The forest had marched down upon them. Here and there in the fields, scattered pines and poplars stood like soldiers guarding some outpost; scouting parties of saplings lurked among the gaunt and broken fruit trees. But the forest had not had its way unchecked; ragged stumps showed where those who dwelt in the old lodge had cut down the invaders, blackened patches of the woodland showed where they had fired the woods.
Here was the conflict he had sensed. Here the green folk of the forest were both menaced and menacing; at war. The lodge was a fortress beleaguered by the woods, a fortress whose garrison sallied forth with axe and torch to take their toll of the besiegers.
Yet McKay sensed the inexorable pressing-in of the forest; he saw it as a green army ever filling the gaps in its enclosing ranks, shooting its seeds into the cleared places, sending its roots out to sap them; and armed always with a crushing patience, a patience drawn from the stone breasts of the eternal hills.
He had the impression of constant regard of watchfulness, as though night and day the forest kept its myriads of eyes upon the lodge; inexorably, not to be swerved from its purpose. He had spoken of this impression to the inn keeper and his wife, and they had looked at him oddly.
"Old Polleau does not love the trees, no," the old man had said. "No, nor do his two sons. They do not love the trees--and very certainly the trees do not love them."
Between the lodge and the shore, marching down to the verge of the lake was a singularly beautiful little coppice of silver birches and firs. The coppice stretched for perhaps a quarter of a mile, was not more than a hundred feet or two in depth, and it was not alone the beauty of its trees but their curious grouping that aroused McKay's interest so vividly. At each end of the coppice were a dozen or more of the glistening needled firs, not clustered but spread out as though in open marching order; at widely spaced intervals along its other two sides paced single firs. The birches, slender and delicate, grew within the guard of these sturdier trees, yet not so thickly as to crowd each other.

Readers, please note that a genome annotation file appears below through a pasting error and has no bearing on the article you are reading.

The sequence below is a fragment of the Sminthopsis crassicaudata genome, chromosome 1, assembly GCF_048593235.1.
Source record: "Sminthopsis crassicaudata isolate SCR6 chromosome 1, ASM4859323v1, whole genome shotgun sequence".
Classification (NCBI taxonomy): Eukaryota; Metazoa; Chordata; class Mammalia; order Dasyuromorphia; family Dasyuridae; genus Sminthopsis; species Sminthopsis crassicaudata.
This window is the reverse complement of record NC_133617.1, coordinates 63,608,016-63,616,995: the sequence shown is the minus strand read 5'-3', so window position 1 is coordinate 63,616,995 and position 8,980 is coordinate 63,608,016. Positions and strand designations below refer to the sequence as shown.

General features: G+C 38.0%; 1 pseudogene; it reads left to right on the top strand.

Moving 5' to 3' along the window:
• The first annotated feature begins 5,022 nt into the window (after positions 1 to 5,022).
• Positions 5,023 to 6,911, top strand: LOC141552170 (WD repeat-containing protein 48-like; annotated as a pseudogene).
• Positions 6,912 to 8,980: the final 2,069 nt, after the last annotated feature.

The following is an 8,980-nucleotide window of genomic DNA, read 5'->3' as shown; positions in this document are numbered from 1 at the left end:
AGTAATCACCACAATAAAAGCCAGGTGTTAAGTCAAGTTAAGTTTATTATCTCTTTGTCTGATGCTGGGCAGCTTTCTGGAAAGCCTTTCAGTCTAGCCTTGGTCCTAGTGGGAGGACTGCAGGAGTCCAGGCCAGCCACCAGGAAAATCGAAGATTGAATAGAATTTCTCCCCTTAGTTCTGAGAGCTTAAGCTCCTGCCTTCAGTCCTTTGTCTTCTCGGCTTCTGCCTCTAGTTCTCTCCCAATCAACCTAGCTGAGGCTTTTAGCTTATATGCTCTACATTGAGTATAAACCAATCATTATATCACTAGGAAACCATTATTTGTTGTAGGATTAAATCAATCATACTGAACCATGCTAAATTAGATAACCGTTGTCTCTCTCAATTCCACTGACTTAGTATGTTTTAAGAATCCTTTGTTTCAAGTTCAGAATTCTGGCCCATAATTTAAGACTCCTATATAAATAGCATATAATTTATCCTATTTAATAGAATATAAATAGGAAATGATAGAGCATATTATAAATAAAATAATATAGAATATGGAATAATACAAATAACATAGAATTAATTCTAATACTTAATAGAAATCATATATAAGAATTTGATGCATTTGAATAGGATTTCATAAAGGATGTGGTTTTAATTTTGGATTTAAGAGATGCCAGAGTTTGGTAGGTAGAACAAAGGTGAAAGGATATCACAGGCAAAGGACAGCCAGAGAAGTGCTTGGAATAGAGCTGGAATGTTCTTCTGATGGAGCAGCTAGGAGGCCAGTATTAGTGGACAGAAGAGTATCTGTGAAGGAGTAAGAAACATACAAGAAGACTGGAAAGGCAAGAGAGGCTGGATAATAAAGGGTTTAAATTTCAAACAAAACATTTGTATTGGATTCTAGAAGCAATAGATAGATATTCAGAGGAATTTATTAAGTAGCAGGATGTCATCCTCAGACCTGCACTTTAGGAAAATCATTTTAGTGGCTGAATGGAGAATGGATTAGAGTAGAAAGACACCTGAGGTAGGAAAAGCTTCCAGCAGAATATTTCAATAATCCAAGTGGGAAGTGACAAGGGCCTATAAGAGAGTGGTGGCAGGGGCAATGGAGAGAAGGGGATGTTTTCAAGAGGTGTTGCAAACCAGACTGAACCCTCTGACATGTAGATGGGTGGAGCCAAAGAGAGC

To McKay the silver birches were for all the world like some gay caravan of lovely demoiselles under the protection of debonair knights. With that odd other sense of his he saw the birches as delectable damsels, merry and laughing--the pines as lovers, troubadours in their green needled mail. And when the winds blew and the crests of the trees bent under them, it was as though dainty demoiselles picked up fluttering, leafy skirts, bent leafy hoods and danced while the knights of the firs drew closer round them, locked arms with theirs and danced with them to the roaring horns of the winds. At such times he almost heard sweet laughter from the birches, shootings from the firs.
Of all the trees in that place McKay loved best this little wood; had rowed across and rested in its shade, had dreamed there and, dreaming, had heard again elfin echoes of the sweet laughter; eyes closed, had heard mysterious whisperings and the sound of dancing feet light as falling leaves; had taken dream draught of that gaiety which was the soul of the little wood.
And two days ago he had seen Polleau and his two sons. McKay had been dreaming in the coppice all that afternoon. As dusk began to fall he had reluctantly arisen and begun the row back to the inn. When he had been a few hundred feet from shore three men had come out from the trees and had stood watching him, three grim, powerful men taller than the average French peasant.
He had called a friendly greeting to them, but they had not answered it; stood there, scowling. Then as he bent again to his oars, one of the sons had raised a hatchet and had driven it savagely into the trunk of a slim birch beside him. He thought he heard a thin wailing cry from the stricken tree, a sigh from all the little wood.
McKay had felt as though the keen edge had bitten into his own flesh.
"Stop that!" he had cried, "Stop it, damn you!"
For answer the son had struck again--and never had McKay seen hate etched so deep as on his face as he struck. Cursing, a killing rage in his heart, he had swung the boat around, raced back to shore. He had heard the hatchet strike again and again and, close now to shore, had heard a crackling and over it once more the thin, high wailing. He had turned to look.
The birch was tottering, was falling. But as it had fallen he had seen a curious thing. Close beside it grew one of the firs, and, as the smaller tree crashed over, it dropped upon the fir like a fainting maid in the arms of a lover. And as it lay and trembled there, one of the great branches of the fir slipped from under it, whipped out and smote the hatchet wielder a crushing blow upon the head, sending him to earth.